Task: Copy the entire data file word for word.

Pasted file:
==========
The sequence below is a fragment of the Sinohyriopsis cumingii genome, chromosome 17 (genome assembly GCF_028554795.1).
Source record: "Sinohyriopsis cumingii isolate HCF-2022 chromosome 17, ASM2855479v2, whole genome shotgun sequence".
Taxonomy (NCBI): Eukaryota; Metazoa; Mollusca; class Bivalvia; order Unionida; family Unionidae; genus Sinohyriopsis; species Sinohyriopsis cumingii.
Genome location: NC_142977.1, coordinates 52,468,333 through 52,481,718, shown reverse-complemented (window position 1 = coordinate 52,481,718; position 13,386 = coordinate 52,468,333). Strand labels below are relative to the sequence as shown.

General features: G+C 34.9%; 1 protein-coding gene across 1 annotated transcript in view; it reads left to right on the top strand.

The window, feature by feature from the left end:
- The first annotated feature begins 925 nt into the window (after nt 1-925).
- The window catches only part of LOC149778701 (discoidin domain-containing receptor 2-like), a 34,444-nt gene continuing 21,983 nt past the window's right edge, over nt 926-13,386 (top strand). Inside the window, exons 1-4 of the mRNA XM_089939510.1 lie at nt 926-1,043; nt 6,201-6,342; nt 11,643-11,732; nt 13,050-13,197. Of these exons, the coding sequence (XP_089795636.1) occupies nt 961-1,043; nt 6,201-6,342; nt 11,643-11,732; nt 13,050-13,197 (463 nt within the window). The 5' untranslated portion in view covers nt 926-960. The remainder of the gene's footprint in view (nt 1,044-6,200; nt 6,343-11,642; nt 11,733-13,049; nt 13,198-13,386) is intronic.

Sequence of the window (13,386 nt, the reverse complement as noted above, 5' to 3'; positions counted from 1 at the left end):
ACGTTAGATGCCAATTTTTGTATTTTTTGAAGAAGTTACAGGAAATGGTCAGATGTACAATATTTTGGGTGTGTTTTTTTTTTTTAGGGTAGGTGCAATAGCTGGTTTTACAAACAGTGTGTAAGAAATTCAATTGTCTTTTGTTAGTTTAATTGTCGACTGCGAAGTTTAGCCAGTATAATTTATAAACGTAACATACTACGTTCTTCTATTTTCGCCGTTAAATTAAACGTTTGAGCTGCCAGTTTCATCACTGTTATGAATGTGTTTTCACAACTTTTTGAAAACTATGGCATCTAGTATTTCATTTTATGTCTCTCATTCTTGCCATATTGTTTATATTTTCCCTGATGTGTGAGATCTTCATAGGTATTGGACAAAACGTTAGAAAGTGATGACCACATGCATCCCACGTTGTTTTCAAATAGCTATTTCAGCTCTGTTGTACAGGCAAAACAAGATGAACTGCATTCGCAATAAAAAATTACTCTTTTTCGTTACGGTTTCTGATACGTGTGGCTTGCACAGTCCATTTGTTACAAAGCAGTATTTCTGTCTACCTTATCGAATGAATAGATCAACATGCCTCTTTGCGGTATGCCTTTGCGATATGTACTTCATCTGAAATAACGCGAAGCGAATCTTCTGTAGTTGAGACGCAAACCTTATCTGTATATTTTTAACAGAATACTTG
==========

The sequence below is a fragment of the Sinohyriopsis cumingii genome, chromosome 17 (genome assembly GCF_028554795.1).
Source record: "Sinohyriopsis cumingii isolate HCF-2022 chromosome 17, ASM2855479v2, whole genome shotgun sequence".
Taxonomy (NCBI): Eukaryota; Metazoa; Mollusca; class Bivalvia; order Unionida; family Unionidae; genus Sinohyriopsis; species Sinohyriopsis cumingii.
Genome location: NC_142977.1, coordinates 52,468,333 through 52,481,718, shown reverse-complemented (window position 1 = coordinate 52,481,718; position 13,386 = coordinate 52,468,333). Strand labels below are relative to the sequence as shown.

General features: G+C 34.9%; 1 protein-coding gene across 1 annotated transcript in view; it reads left to right on the top strand.

The window, feature by feature from the left end:
- The first annotated feature begins 925 nt into the window (after nt 1-925).
- The window catches only part of LOC149778701 (discoidin domain-containing receptor 2-like), a 34,444-nt gene continuing 21,983 nt past the window's right edge, over nt 926-13,386 (top strand). Inside the window, exons 1-4 of the mRNA XM_089939510.1 lie at nt 926-1,043; nt 6,201-6,342; nt 11,643-11,732; nt 13,050-13,197. Of these exons, the coding sequence (XP_089795636.1) occupies nt 961-1,043; nt 6,201-6,342; nt 11,643-11,732; nt 13,050-13,197 (463 nt within the window). The 5' untranslated portion in view covers nt 926-960. The remainder of the gene's footprint in view (nt 1,044-6,200; nt 6,343-11,642; nt 11,733-13,049; nt 13,198-13,386) is intronic.

Sequence of the window (13,386 nt, the reverse complement as noted above, 5' to 3'; positions counted from 1 at the left end):
ACGTTAGATGCCAATTTTTGTATTTTTTGAAGAAGTTACAGGAAATGGTCAGATGTACAATATTTTGGGTGTGTTTTTTTTTTTTAGGGTAGGTGCAATAGCTGGTTTTACAAACAGTGTGTAAGAAATTCAATTGTCTTTTGTTAGTTTAATTGTCGACTGCGAAGTTTAGCCAGTATAATTTATAAACGTAACATACTACGTTCTTCTATTTTCGCCGTTAAATTAAACGTTTGAGCTGCCAGTTTCATCACTGTTATGAATGTGTTTTCACAACTTTTTGAAAACTATGGCATCTAGTATTTCATTTTATGTCTCTCATTCTTGCCATATTGTTTATATTTTCCCTGATGTGTGAGATCTTCATAGGTATTGGACAAAACGTTAGAAAGTGATGACCACATGCATCCCACGTTGTTTTCAAATAGCTATTTCAGCTCTGTTGTACAGGCAAAACAAGATGAACTGCATTCGCAATAAAAAATTACTCTTTTTCGTTACGGTTTCTGATACGTGTGGCTTGCACAGTCCATTTGTTACAAAGCAGTATTTCTGTCTACCTTATCGAATGAATAGATCAACATGCCTCTTTGCGGTATGCCTTTGCGATATGTACTTCATCTGAAATAACGCGAAGCGAATCTTCTGTAGTTGAGACGCAAACCTTATCTGTATATTTTTAACAGAATACTTG